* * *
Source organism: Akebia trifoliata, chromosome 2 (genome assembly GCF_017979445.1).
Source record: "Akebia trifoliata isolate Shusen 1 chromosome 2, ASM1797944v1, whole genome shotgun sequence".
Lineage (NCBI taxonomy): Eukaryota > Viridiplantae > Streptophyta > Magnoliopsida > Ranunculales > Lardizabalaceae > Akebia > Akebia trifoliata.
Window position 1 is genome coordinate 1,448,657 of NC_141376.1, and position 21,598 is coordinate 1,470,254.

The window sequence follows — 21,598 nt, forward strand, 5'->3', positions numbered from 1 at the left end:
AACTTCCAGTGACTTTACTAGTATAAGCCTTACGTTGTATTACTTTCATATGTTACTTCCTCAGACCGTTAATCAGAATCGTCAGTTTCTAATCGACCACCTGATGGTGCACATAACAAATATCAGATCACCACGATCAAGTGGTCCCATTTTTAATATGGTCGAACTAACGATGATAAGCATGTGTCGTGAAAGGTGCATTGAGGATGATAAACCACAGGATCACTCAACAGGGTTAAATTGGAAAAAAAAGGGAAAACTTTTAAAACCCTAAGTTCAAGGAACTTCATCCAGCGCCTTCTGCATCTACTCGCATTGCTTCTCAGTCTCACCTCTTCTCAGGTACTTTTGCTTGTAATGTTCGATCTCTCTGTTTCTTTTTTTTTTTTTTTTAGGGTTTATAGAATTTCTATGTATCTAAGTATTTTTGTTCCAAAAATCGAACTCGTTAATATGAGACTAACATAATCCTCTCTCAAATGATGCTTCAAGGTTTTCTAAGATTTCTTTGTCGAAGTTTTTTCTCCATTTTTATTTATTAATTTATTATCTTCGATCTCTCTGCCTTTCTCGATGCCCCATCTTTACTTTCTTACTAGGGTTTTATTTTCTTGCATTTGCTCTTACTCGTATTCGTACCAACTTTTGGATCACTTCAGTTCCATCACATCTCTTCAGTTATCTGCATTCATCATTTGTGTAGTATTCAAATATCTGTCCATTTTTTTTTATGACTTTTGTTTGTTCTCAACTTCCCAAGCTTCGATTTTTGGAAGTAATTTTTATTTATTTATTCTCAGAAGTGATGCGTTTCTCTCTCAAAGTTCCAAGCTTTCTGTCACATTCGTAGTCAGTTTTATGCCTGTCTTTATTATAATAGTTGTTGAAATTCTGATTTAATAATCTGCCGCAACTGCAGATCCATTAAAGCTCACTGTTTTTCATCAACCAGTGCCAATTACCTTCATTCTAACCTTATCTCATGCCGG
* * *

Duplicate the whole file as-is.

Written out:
Source organism: Akebia trifoliata, chromosome 2 (genome assembly GCF_017979445.1).
Source record: "Akebia trifoliata isolate Shusen 1 chromosome 2, ASM1797944v1, whole genome shotgun sequence".
Lineage (NCBI taxonomy): Eukaryota > Viridiplantae > Streptophyta > Magnoliopsida > Ranunculales > Lardizabalaceae > Akebia > Akebia trifoliata.
Window position 1 is genome coordinate 1,448,657 of NC_141376.1, and position 21,598 is coordinate 1,470,254.

The window sequence follows — 21,598 nt, forward strand, 5'->3', positions numbered from 1 at the left end:
AACTTCCAGTGACTTTACTAGTATAAGCCTTACGTTGTATTACTTTCATATGTTACTTCCTCAGACCGTTAATCAGAATCGTCAGTTTCTAATCGACCACCTGATGGTGCACATAACAAATATCAGATCACCACGATCAAGTGGTCCCATTTTTAATATGGTCGAACTAACGATGATAAGCATGTGTCGTGAAAGGTGCATTGAGGATGATAAACCACAGGATCACTCAACAGGGTTAAATTGGAAAAAAAAGGGAAAACTTTTAAAACCCTAAGTTCAAGGAACTTCATCCAGCGCCTTCTGCATCTACTCGCATTGCTTCTCAGTCTCACCTCTTCTCAGGTACTTTTGCTTGTAATGTTCGATCTCTCTGTTTCTTTTTTTTTTTTTTTTAGGGTTTATAGAATTTCTATGTATCTAAGTATTTTTGTTCCAAAAATCGAACTCGTTAATATGAGACTAACATAATCCTCTCTCAAATGATGCTTCAAGGTTTTCTAAGATTTCTTTGTCGAAGTTTTTTCTCCATTTTTATTTATTAATTTATTATCTTCGATCTCTCTGCCTTTCTCGATGCCCCATCTTTACTTTCTTACTAGGGTTTTATTTTCTTGCATTTGCTCTTACTCGTATTCGTACCAACTTTTGGATCACTTCAGTTCCATCACATCTCTTCAGTTATCTGCATTCATCATTTGTGTAGTATTCAAATATCTGTCCATTTTTTTTTATGACTTTTGTTTGTTCTCAACTTCCCAAGCTTCGATTTTTGGAAGTAATTTTTATTTATTTATTCTCAGAAGTGATGCGTTTCTCTCTCAAAGTTCCAAGCTTTCTGTCACATTCGTAGTCAGTTTTATGCCTGTCTTTATTATAATAGTTGTTGAAATTCTGATTTAATAATCTGCCGCAACTGCAGATCCATTAAAGCTCACTGTTTTTCATCAACCAGTGCCAATTACCTTCATTCTAACCTTATCTCATGCCGG